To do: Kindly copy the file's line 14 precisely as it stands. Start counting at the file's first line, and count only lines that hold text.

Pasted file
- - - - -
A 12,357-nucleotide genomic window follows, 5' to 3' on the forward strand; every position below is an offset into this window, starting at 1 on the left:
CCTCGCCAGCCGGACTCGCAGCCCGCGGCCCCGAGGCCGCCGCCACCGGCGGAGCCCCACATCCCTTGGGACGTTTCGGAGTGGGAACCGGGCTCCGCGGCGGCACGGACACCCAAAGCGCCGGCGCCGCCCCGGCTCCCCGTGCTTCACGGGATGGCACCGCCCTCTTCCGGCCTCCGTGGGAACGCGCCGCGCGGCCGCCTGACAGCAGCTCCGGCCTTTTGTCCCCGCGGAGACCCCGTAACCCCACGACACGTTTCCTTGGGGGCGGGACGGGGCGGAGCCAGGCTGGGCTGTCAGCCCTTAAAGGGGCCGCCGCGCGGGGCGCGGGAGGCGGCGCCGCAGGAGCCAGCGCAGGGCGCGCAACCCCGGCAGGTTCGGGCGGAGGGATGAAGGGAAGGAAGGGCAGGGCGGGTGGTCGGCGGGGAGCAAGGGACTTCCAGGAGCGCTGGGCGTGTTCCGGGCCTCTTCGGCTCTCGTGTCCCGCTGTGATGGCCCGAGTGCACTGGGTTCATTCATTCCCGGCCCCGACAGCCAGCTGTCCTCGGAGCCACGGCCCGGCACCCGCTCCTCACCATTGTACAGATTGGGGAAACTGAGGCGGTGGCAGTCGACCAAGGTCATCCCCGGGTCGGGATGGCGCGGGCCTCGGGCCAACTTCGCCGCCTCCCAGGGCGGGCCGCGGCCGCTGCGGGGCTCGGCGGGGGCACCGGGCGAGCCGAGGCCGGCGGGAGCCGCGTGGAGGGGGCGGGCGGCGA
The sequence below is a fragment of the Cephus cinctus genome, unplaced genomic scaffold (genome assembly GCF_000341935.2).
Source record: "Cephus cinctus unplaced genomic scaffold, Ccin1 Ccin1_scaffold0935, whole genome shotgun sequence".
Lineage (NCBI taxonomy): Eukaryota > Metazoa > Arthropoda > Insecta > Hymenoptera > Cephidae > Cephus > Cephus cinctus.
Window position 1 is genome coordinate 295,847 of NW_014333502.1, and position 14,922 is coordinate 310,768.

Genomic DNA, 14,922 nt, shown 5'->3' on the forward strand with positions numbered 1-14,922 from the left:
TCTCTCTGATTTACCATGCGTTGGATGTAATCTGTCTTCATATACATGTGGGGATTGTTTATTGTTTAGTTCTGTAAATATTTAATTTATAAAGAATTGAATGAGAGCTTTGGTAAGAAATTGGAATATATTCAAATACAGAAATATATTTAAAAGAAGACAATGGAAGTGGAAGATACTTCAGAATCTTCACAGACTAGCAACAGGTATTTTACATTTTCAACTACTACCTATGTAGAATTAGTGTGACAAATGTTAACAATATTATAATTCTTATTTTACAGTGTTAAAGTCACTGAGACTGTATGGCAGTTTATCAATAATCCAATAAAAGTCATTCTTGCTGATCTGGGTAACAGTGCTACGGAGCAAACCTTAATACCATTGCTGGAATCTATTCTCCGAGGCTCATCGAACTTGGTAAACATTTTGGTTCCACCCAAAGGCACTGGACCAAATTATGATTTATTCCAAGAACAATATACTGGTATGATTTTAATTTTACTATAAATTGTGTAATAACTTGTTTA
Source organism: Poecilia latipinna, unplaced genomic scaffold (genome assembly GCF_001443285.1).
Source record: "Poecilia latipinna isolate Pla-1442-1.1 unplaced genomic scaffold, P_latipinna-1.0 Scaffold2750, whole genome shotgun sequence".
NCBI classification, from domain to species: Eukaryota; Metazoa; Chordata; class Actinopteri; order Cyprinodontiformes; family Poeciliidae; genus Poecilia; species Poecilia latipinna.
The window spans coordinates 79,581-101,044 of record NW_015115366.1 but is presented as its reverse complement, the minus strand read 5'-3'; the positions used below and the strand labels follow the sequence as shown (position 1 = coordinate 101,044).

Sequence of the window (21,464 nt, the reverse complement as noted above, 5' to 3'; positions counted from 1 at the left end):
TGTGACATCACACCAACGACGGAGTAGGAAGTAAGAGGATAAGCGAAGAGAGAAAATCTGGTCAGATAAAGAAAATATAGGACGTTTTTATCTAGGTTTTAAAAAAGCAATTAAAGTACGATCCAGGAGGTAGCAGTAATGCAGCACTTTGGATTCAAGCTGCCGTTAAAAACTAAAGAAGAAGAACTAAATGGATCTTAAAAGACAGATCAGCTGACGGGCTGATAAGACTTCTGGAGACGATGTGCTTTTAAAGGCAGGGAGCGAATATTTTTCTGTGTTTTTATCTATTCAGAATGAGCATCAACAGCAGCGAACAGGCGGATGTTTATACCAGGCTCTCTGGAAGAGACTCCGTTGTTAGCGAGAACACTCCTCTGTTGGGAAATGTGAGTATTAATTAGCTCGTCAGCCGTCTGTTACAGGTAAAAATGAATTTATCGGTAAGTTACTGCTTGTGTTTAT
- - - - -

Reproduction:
TGTGACATCACACCAACGACGGAGTAGGAAGTAAGAGGATAAGCGAAGAGAGAAAATCTGGTCAGATAAAGAAAATATAGGACGTTTTTATCTAGGTTTTAAAAAAGCAATTAAAGTACGATCCAGGAGGTAGCAGTAATGCAGCACTTTGGATTCAAGCTGCCGTTAAAAACTAAAGAAGAAGAACTAAATGGATCTTAAAAGACAGATCAGCTGACGGGCTGATAAGACTTCTGGAGACGATGTGCTTTTAAAGGCAGGGAGCGAATATTTTTCTGTGTTTTTATCTATTCAGAATGAGCATCAACAGCAGCGAACAGGCGGATGTTTATACCAGGCTCTCTGGAAGAGACTCCGTTGTTAGCGAGAACACTCCTCTGTTGGGAAATGTGAGTATTAATTAGCTCGTCAGCCGTCTGTTACAGGTAAAAATGAATTTATCGGTAAGTTACTGCTTGTGTTTAT